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Seacology supports sea turtles’ race for survival

April 1, 2020

As divers and snorkelers around the world know, few things rival the experience of seeing a sea turtle up close. The enormous reptiles–the largest of which can grow up to six feet long and weigh three-quarters of a ton–glide through the water with otherworldly ease. And on a nesting beach, one can witness the miracle of hundreds of baby turtles emerging from their buried eggs and clumsily bolting toward the surf.

Unfortunately, many of the same trends that threaten island ecosystems around the world have hit sea turtles particularly hard. Coastal development has upended many of the beaches that they nest in. Eggs are trampled by foot traffic or eaten by pets and invasive species. Discarded fishing lines and other debris constitute a fatal entanglement or choking hazard. And in some places, people still hunt sea turtles and gather their eggs for food. Of the seven species of sea turtle, two are critically endangered, and the rest are classified as endangered or vulnerable.

Over the years, dozens of Seacology projects have helped to protect sea turtles and the habitats they need to survive, from East Africa to the Caribbean.

In the Dominican Republic, we’re working to develop ecotourism in El Limon Lagoon, which is surrounded by nesting grounds for leatherback, loggerhead, and green sea turtles. As large-scale tourism, a major industry in the country, reels from the COVID-19 pandemic, our project is training local residents to work as rangers to patrol the lagoon. This offers much-needed, sustainable employment opportunities, as well as better enforcement of poaching laws. The project also funds repairs and upgrades for important infrastructure like a jetty and restrooms, which will facilitate kayak tours and other ecotourism activities.

On the island of Carriacou, in Grenada, our project helps to protect four turtle species. Leatherback, green, loggerhead, and the critically endangered hawksbill turtles nest on the island’s beaches. Volunteers monitor the nesting grounds to prevent poaching, help hatchling turtles reach the sea, and remove harmful debris from the area. With a Seacology grant, local women have developed a business “upcycling” discarded nets and sails into products like tote bags. The products have been a hit with both tourists and local university students.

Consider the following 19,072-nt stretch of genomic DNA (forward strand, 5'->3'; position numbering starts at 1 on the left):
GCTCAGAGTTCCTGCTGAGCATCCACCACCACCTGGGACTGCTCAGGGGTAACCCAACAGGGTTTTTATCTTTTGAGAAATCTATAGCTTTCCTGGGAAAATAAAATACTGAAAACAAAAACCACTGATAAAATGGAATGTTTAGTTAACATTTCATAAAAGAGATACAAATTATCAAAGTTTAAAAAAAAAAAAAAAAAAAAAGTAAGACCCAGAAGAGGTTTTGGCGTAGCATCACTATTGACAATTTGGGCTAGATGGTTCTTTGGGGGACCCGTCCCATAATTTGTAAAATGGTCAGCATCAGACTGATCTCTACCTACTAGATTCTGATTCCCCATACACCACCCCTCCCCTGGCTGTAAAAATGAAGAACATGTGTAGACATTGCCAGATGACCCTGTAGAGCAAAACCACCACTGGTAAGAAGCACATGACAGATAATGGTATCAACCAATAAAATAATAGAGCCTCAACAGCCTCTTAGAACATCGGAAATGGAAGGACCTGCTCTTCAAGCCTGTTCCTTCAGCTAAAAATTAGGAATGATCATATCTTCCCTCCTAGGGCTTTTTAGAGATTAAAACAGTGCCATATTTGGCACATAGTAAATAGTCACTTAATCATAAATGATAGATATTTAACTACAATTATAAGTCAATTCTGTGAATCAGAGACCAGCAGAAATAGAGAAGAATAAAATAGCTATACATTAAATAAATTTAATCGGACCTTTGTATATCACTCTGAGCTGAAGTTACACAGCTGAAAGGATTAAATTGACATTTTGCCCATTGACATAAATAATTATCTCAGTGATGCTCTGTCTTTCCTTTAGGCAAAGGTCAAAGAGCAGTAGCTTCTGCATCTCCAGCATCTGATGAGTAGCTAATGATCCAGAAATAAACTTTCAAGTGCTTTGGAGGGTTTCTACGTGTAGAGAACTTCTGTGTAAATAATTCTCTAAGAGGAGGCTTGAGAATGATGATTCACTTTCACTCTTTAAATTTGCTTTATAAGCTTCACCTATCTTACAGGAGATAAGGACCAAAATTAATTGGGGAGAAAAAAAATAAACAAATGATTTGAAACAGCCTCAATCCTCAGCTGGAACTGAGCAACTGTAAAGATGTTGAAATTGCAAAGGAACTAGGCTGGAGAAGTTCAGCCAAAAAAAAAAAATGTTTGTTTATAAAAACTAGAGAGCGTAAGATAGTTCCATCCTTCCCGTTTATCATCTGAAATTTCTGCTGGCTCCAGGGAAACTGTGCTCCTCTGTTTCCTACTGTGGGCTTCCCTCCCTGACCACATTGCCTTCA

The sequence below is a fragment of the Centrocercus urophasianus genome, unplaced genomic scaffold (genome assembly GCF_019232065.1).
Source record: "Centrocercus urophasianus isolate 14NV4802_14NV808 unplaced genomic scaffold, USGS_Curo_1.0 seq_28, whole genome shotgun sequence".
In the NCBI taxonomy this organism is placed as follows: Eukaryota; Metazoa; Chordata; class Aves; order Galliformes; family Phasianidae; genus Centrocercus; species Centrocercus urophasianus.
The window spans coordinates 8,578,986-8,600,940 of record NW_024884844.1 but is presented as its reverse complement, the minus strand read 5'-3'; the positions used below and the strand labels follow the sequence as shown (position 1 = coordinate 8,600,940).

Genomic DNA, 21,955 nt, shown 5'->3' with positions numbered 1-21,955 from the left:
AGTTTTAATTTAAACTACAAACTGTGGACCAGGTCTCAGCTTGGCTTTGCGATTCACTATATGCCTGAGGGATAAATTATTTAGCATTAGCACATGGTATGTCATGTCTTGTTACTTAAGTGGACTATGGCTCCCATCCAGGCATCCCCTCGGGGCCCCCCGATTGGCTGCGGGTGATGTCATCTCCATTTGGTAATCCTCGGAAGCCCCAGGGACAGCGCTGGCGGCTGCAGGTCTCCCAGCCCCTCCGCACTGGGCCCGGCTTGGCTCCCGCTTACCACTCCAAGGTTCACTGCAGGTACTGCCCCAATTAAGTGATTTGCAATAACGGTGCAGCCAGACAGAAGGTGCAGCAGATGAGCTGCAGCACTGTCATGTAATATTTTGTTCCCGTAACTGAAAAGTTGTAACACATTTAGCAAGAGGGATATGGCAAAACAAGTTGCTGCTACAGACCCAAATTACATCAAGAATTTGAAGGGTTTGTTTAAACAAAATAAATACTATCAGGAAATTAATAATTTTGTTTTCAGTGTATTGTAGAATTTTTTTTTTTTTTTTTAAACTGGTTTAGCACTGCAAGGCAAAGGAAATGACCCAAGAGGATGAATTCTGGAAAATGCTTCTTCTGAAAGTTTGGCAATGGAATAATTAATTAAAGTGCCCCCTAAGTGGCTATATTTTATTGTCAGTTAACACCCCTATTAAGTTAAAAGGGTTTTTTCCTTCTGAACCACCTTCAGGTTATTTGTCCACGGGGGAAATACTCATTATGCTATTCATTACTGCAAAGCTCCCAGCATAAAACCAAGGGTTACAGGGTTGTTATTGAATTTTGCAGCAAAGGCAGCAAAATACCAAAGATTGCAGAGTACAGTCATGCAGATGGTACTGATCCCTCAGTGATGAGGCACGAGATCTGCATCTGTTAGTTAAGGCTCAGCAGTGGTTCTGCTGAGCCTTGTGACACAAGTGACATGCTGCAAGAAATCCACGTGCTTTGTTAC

Hawksbill turtle nesting on a Carriacou beach

El Limón Lagoon, surrounded by turtle nesting beaches

In Bangladesh, a project at St. Martin’s Island supported local conservationists working diligently to protect their marine environment. Seacology funded a school building, and our partners pledged to protect nearly 1,500 acres of marine habitat, including turtle nesting grounds. They installed signs demarcating the protected area and guard stations to monitor the nesting grounds. They also put in mooring buoys to protect the coral reef from anchor damage.

Seacology program manager Mary Randolph visited the island and was lucky enough to get to help release turtle hatchlings into the Bay of Bengal. “It was thrilling,” she said. “Our project partners are so dedicated to guarding the eggs–they very carefully move the eggs to a fenced spot on the beach, and sleep in small shelters right next to them.”

Other Seacology projects focus on safeguarding the habitats that provide turtles’ food supply.  Healthy coral reefs have abundant sponges, which hawksbills eat. Green sea turtles graze on seagrass, an increasing focus of Seacology projects. (The “green” in their name refers to the coloring the turles take on from the chlorophyll in the seagrass and algae they eat.) Seagrass is also an important habitat for the crustaceans and fish that are a dietary staple for loggerhead and olive ridley turtles.

An olive ridley hatchling ready to depart for the sea on St. Martin's island, Bangladesh

Green sea turtles get their namesake color from the seagrass and algae they eat. Photo © P. Lindgren